Cells that had never been exposed to Dox were trypsinized, counted using a Beckman Automated Cell Counter, and seeded into nine culture dishes with equivalent cell numbers (corresponds to MCF10-2A non-inducible control, plus the p53-WT and p53-DN TetOn-CENP-A-FLAG-HA cell lines, at three Dox concentrations each, all grown in parallel). The next day (day 0), Dox was added in triplicate at the indicated concentrations (0, 10, or 100 ng/ml), corresponding to 0X, 1X, or 10X Dox. At day 1, we trypsinized and counted the cells from all conditions, and seeded equivalent numbers of cells into fresh media. We immediately added the corresponding concentrations of Dox to the culture dishes. From then on, every 2–6 days cells were trypsinized, counted, and replated, as plotted, with media containing fresh Dox of corresponding concentrations replaced every 2–3 days. Biological replicates were maintained separately throughout the entirety of the experiment. See Supplementary Data 1 for all counts and calculations.
Sample preparation: we grew MCF10-2A TetOn-CENPA-FLAG-HA cells expressing either empty vector (p53-WT) or dominant-negative p53 (p53-DN) without Dox or with continuous exposure to Dox (10 ng/ml, ++, chronic) for 69 days in parallel. Cells in the no Dox condition were split into two dishes at day 67 and Dox was added to one set on day 68 for 24 h of CENP-A overexpression (10 ng/ml, +, acute), while the other remained without Dox (−, control). We prepared samples in singlet according to the 10x Genomics Sample Preparation Demonstrated Protocol. In brief, we harvested cells by trypsinization, resuspended in typical media and mixed thoroughly by pipette, passed cells through a 40 µm cell strainer, and counted cells by Beckman Automated Cell Counter. We resuspended cells in 1x PBS + 0.04% BSA, mixed, centrifuged gently, aspired supernatant, and repeated wash two times. We passed cells through another cell strainer (40 µm), counted again and diluted to a final concentration between 700 and 1200 cells/µl. We then proceeded directly to GEM generation and barcoding at the NGS platform, Institut Curie, using the Single-cell 3′ Reagent Kits v2 protocol with a targeted cell recovery of 2000 cells per sample, followed by post GEM-RT cleanup and cDNA amplification, then 3′ Gene Expression Library Construction, according to the manufacturer’s instructions. Sequencing was performed by the NGS platform with a NovaSeq 6000 sequencer.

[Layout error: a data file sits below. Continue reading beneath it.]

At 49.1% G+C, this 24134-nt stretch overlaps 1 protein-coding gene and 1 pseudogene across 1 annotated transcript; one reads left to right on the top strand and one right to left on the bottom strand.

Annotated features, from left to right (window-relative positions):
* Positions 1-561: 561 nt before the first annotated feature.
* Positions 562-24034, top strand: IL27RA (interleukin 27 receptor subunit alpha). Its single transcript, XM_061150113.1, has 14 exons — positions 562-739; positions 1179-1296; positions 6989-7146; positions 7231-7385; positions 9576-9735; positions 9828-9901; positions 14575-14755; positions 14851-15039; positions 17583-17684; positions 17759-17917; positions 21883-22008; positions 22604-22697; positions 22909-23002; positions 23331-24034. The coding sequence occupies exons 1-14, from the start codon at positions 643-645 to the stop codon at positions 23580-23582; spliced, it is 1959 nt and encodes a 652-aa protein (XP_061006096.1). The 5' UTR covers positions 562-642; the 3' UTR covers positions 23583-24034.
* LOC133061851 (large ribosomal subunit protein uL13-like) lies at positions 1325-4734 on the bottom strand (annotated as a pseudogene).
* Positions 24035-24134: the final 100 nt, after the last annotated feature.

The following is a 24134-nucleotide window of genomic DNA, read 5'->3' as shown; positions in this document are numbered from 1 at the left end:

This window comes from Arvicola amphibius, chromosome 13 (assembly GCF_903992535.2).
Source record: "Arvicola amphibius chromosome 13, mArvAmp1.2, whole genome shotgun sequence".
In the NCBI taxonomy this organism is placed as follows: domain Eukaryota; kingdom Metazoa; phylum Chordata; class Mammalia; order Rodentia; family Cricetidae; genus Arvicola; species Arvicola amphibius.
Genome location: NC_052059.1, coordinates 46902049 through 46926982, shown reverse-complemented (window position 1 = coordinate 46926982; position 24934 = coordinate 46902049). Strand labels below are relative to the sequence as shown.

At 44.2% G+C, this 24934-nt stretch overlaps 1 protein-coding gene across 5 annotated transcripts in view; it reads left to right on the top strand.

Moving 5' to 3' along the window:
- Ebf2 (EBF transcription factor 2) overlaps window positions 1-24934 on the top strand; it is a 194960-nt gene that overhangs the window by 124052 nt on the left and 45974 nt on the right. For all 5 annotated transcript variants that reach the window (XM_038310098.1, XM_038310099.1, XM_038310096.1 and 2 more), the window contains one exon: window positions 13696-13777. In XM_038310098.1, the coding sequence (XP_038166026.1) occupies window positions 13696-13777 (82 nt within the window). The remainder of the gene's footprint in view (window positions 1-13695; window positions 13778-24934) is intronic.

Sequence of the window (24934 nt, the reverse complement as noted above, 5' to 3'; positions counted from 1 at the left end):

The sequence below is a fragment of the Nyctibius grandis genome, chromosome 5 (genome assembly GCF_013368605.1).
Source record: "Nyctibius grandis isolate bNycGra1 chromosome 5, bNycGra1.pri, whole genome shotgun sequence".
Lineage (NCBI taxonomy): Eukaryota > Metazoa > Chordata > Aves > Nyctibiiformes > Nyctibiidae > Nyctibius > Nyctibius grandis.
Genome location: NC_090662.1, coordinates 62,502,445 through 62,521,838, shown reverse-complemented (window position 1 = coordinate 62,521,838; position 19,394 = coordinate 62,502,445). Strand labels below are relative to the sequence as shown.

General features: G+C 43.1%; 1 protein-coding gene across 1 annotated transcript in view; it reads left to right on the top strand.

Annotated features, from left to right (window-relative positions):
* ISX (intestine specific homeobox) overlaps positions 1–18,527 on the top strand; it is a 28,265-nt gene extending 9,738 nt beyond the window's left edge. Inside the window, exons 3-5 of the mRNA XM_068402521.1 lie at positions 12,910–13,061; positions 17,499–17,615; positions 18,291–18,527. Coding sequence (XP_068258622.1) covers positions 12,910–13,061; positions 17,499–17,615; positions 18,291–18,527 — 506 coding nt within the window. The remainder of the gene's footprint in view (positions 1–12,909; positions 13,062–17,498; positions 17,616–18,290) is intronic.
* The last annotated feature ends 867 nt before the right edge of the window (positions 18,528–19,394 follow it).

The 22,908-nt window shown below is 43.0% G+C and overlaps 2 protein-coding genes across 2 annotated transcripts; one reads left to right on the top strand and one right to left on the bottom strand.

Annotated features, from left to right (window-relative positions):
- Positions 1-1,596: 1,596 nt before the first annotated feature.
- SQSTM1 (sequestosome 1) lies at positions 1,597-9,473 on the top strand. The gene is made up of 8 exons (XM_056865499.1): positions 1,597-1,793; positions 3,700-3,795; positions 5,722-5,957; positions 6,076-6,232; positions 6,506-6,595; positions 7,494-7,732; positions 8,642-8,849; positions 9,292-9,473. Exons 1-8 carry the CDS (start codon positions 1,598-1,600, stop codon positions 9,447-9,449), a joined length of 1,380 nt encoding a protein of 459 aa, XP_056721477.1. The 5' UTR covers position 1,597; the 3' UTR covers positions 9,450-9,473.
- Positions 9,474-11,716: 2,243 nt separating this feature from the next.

Single-cell RNA-seq analysis